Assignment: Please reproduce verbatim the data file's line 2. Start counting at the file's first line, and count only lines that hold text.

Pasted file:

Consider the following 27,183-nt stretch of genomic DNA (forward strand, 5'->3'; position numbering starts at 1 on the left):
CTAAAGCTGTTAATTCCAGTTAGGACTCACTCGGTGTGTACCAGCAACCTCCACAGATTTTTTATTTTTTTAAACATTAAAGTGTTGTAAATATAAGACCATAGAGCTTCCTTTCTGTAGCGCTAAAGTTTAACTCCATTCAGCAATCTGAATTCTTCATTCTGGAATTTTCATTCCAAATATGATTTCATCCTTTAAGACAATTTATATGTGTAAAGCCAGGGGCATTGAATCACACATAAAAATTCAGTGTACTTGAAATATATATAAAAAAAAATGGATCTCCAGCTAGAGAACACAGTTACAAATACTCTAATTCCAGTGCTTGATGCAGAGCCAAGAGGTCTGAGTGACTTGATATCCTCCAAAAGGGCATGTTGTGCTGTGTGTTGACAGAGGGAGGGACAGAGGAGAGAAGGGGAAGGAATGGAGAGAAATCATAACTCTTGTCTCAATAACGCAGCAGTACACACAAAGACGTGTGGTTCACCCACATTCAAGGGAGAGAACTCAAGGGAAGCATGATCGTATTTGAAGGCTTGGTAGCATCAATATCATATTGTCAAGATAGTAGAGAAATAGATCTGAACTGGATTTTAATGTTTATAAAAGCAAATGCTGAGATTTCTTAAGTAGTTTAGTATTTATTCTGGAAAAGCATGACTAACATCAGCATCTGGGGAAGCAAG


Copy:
CTAAAGCTGTTAATTCCAGTTAGGACTCACTCGGTGTGTACCAGCAACCTCCACAGATTTTTTATTTTTTTAAACATTAAAGTGTTGTAAATATAAGACCATAGAGCTTCCTTTCTGTAGCGCTAAAGTTTAACTCCATTCAGCAATCTGAATTCTTCATTCTGGAATTTTCATTCCAAATATGATTTCATCCTTTAAGACAATTTATATGTGTAAAGCCAGGGGCATTGAATCACACATAAAAATTCAGTGTACTTGAAATATATATAAAAAAAAATGGATCTCCAGCTAGAGAACACAGTTACAAATACTCTAATTCCAGTGCTTGATGCAGAGCCAAGAGGTCTGAGTGACTTGATATCCTCCAAAAGGGCATGTTGTGCTGTGTGTTGACAGAGGGAGGGACAGAGGAGAGAAGGGGAAGGAATGGAGAGAAATCATAACTCTTGTCTCAATAACGCAGCAGTACACACAAAGACGTGTGGTTCACCCACATTCAAGGGAGAGAACTCAAGGGAAGCATGATCGTATTTGAAGGCTTGGTAGCATCAATATCATATTGTCAAGATAGTAGAGAAATAGATCTGAACTGGATTTTAATGTTTATAAAAGCAAATGCTGAGATTTCTTAAGTAGTTTAGTATTTATTCTGGAAAAGCATGACTAACATCAGCATCTGGGGAAGCAAG